Textile Residency/Concordia Field School, Blonduos, Iceland.

Meghan Riley, In Element, 2018, Woolen Garment, Handspun and machine spun wool, natural dye, locally sourced and imported.

Clothing has the potential to hold the power of connection to time and place, to material resource and to story.  By creating a garment and participating in the processing of fibers, we lay witness to the labor that is usually either hidden or replaced by machine.

My original intention was to spin Icelandic wool and spend my time outside in Blönduós, knitting and observing; knitting the elements into the garment. As my project progressed and the weather became cold with wind and rain, I was caught between the desire to stay and knit indoors, where I could be cozy and dry, and the feeling of containment that came with it. I tracked my movement between these two environments in the final garment by using handspun wool while outside in the elements and machine spun wool while protected indoors.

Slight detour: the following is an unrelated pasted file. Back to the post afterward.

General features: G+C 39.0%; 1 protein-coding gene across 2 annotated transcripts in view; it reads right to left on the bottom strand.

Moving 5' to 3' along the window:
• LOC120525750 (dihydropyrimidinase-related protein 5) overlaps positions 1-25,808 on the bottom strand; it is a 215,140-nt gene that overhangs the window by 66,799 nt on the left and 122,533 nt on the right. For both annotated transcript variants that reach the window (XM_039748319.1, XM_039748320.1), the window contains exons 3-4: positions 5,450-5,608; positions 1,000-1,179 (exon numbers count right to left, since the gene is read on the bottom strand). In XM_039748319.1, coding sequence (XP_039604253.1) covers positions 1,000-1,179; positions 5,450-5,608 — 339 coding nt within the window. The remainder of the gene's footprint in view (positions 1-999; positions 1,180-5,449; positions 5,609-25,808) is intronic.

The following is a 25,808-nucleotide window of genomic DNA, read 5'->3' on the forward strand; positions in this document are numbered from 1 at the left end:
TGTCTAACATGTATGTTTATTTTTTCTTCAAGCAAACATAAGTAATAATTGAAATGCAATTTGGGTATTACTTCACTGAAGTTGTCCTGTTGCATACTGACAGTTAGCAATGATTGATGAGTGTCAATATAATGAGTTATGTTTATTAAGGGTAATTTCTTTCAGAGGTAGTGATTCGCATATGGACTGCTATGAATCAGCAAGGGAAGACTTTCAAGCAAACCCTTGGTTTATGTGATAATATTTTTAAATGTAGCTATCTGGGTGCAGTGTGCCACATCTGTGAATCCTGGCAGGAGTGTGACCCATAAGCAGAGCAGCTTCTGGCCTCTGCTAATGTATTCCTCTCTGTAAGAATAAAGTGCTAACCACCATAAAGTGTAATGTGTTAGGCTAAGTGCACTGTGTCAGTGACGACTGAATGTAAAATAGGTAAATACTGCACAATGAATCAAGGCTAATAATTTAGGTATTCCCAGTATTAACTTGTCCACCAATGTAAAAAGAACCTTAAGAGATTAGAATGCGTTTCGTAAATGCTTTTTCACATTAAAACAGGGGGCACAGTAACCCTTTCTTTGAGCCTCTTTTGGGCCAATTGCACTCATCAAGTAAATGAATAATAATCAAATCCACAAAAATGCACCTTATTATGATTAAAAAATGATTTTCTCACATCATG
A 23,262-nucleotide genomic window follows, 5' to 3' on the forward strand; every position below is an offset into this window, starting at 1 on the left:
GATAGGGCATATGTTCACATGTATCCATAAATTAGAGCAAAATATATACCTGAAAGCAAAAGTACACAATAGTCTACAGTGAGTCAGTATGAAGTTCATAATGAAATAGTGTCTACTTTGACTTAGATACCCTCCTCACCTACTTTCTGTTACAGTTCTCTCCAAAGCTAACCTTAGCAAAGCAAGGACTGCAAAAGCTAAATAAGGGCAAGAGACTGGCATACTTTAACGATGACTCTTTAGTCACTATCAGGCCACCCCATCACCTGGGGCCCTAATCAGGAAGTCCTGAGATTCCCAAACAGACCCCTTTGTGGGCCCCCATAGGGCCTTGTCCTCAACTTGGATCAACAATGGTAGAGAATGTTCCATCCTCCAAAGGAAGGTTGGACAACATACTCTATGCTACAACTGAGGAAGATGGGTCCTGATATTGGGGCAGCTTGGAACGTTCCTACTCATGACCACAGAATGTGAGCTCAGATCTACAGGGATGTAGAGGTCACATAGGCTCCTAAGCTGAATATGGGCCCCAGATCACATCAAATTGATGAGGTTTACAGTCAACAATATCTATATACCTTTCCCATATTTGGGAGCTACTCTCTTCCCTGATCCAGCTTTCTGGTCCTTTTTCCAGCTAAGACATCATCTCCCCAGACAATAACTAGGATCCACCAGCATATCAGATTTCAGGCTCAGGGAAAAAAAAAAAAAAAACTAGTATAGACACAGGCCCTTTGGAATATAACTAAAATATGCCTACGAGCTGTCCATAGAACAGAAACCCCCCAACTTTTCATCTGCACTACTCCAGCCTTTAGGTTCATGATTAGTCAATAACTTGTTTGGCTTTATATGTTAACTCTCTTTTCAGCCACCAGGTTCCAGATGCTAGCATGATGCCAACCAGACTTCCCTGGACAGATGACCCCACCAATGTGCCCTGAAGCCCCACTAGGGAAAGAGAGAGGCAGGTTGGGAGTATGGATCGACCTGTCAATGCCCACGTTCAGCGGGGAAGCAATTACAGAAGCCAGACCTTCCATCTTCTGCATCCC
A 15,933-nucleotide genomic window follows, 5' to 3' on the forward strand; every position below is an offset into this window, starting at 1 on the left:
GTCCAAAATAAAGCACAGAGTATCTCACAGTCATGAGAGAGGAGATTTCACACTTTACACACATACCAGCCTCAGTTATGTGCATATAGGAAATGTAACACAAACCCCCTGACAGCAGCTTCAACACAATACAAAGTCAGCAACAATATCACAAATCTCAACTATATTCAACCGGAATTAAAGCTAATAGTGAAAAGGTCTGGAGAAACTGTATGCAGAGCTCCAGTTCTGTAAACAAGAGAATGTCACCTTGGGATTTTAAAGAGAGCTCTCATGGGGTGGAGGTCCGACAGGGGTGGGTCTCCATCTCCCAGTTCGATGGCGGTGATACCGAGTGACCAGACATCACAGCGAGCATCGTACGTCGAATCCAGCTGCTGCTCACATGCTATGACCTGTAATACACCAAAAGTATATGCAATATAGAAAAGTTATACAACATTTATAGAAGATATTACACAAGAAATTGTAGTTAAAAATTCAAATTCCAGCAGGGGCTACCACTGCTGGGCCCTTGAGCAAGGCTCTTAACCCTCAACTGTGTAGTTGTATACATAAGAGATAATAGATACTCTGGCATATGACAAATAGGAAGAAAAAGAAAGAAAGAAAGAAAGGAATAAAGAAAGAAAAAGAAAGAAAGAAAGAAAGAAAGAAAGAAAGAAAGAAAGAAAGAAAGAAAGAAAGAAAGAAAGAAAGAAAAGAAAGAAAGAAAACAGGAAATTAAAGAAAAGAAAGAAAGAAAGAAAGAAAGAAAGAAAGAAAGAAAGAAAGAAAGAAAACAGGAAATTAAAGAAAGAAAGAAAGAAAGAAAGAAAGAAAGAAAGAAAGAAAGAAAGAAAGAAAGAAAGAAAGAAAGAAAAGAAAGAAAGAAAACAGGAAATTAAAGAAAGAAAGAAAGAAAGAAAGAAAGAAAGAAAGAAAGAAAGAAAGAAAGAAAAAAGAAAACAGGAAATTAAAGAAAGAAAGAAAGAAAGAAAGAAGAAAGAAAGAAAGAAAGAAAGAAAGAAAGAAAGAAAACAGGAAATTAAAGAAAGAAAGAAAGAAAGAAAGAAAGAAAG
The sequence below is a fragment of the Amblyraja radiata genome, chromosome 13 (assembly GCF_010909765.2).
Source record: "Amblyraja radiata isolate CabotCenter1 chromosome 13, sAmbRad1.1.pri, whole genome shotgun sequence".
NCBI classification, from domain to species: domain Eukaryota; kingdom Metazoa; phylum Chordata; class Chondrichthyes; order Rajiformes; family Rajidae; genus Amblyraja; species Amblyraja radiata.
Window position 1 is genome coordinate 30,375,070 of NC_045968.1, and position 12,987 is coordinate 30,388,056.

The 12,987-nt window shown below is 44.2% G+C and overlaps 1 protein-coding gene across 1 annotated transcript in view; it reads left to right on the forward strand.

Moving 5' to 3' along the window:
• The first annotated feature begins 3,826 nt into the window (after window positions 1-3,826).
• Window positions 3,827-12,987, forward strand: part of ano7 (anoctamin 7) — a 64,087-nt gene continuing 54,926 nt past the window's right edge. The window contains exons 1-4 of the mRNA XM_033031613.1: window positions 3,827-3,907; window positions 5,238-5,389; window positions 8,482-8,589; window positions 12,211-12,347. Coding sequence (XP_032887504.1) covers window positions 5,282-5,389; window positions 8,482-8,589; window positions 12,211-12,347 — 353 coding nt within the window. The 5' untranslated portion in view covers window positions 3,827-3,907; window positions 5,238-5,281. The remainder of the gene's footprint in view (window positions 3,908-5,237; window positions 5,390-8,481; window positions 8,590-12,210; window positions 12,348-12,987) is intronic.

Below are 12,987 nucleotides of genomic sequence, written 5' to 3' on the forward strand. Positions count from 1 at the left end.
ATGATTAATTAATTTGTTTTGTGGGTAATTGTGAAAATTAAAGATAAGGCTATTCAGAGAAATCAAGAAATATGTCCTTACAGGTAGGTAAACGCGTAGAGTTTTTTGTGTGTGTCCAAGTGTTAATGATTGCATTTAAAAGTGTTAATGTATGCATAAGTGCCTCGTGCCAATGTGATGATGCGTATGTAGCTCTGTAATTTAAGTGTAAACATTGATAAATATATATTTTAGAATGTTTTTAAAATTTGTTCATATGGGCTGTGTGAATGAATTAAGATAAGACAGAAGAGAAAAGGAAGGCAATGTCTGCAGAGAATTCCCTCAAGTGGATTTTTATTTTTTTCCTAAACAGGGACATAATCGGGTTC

The handspun wool, with its uneven rough texture and varied colour, aptly reflect the full-body feeling that came to me when I put myself out into the ever-shifting weather. The machine spun wool was much easier to access. Consistent in colour, blend and thickness, this wool is ready to use, but lacks certain liveliness. On a trip through the West Fjords, I knit with my indoor wool in the car. We drove through wild and open landscapes of snow and water but it was not until we stopped and stepped outside that we could smell the snow and feel the cool air, the liveliness of the outdoors. I reflect on the ease in which we travelled by car through the West fjords, and recall Chris Mendoza who, from the backseat, stated “Your wool and your travel are both mediated by industrial technology.”

The natural dyes I used are either locally sourced, such as rhubarb root and birch leaves, or they are mediated through the technology of trade and export, such as avocado pits and Campeche logwood. I realize that in my hope to spin wool, to knit outdoors exposed to the climate, to connect to the landscape though natural dyes — the challenge is that I am choosing limitation. This garment reveals both the moments where I was true to my original vision as well as those when I chose an easier, more comfortable option, mediated by the technology of our time.